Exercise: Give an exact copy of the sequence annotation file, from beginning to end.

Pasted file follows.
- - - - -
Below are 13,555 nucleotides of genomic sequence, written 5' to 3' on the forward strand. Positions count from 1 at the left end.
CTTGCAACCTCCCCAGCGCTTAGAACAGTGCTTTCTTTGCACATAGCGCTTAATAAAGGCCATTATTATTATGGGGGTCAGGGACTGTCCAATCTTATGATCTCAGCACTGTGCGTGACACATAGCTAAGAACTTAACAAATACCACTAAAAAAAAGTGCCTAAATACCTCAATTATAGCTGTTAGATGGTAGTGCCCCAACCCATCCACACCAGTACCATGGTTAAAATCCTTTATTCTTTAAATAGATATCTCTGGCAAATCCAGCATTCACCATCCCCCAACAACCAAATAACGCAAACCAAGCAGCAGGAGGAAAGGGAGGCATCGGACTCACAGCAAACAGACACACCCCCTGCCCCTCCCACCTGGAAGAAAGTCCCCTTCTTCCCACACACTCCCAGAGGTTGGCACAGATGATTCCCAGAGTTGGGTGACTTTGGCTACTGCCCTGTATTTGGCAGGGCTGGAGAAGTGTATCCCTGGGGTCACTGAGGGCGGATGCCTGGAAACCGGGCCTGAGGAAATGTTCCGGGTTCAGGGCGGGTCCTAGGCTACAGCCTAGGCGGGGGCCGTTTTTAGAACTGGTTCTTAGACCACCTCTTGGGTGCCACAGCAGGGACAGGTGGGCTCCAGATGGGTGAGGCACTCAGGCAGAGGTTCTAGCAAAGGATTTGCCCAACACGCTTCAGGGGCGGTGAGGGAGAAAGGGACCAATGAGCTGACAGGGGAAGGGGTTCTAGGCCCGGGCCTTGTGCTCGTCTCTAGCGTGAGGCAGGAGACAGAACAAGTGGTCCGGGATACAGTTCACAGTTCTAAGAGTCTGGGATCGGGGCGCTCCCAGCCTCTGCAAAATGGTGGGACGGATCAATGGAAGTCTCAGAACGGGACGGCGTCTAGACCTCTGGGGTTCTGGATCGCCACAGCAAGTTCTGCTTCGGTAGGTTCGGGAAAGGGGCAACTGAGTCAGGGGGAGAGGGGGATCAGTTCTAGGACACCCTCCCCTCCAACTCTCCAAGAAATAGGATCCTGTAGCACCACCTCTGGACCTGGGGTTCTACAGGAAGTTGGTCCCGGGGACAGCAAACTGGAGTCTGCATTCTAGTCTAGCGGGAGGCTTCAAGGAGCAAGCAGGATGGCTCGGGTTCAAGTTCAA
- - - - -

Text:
Below are 13,555 nucleotides of genomic sequence, written 5' to 3' on the forward strand. Positions count from 1 at the left end.
CTTGCAACCTCCCCAGCGCTTAGAACAGTGCTTTCTTTGCACATAGCGCTTAATAAAGGCCATTATTATTATGGGGGTCAGGGACTGTCCAATCTTATGATCTCAGCACTGTGCGTGACACATAGCTAAGAACTTAACAAATACCACTAAAAAAAAGTGCCTAAATACCTCAATTATAGCTGTTAGATGGTAGTGCCCCAACCCATCCACACCAGTACCATGGTTAAAATCCTTTATTCTTTAAATAGATATCTCTGGCAAATCCAGCATTCACCATCCCCCAACAACCAAATAACGCAAACCAAGCAGCAGGAGGAAAGGGAGGCATCGGACTCACAGCAAACAGACACACCCCCTGCCCCTCCCACCTGGAAGAAAGTCCCCTTCTTCCCACACACTCCCAGAGGTTGGCACAGATGATTCCCAGAGTTGGGTGACTTTGGCTACTGCCCTGTATTTGGCAGGGCTGGAGAAGTGTATCCCTGGGGTCACTGAGGGCGGATGCCTGGAAACCGGGCCTGAGGAAATGTTCCGGGTTCAGGGCGGGTCCTAGGCTACAGCCTAGGCGGGGGCCGTTTTTAGAACTGGTTCTTAGACCACCTCTTGGGTGCCACAGCAGGGACAGGTGGGCTCCAGATGGGTGAGGCACTCAGGCAGAGGTTCTAGCAAAGGATTTGCCCAACACGCTTCAGGGGCGGTGAGGGAGAAAGGGACCAATGAGCTGACAGGGGAAGGGGTTCTAGGCCCGGGCCTTGTGCTCGTCTCTAGCGTGAGGCAGGAGACAGAACAAGTGGTCCGGGATACAGTTCACAGTTCTAAGAGTCTGGGATCGGGGCGCTCCCAGCCTCTGCAAAATGGTGGGACGGATCAATGGAAGTCTCAGAACGGGACGGCGTCTAGACCTCTGGGGTTCTGGATCGCCACAGCAAGTTCTGCTTCGGTAGGTTCGGGAAAGGGGCAACTGAGTCAGGGGGAGAGGGGGATCAGTTCTAGGACACCCTCCCCTCCAACTCTCCAAGAAATAGGATCCTGTAGCACCACCTCTGGACCTGGGGTTCTACAGGAAGTTGGTCCCGGGGACAGCAAACTGGAGTCTGCATTCTAGTCTAGCGGGAGGCTTCAAGGAGCAAGCAGGATGGCTCGGGTTCAAGTTCAA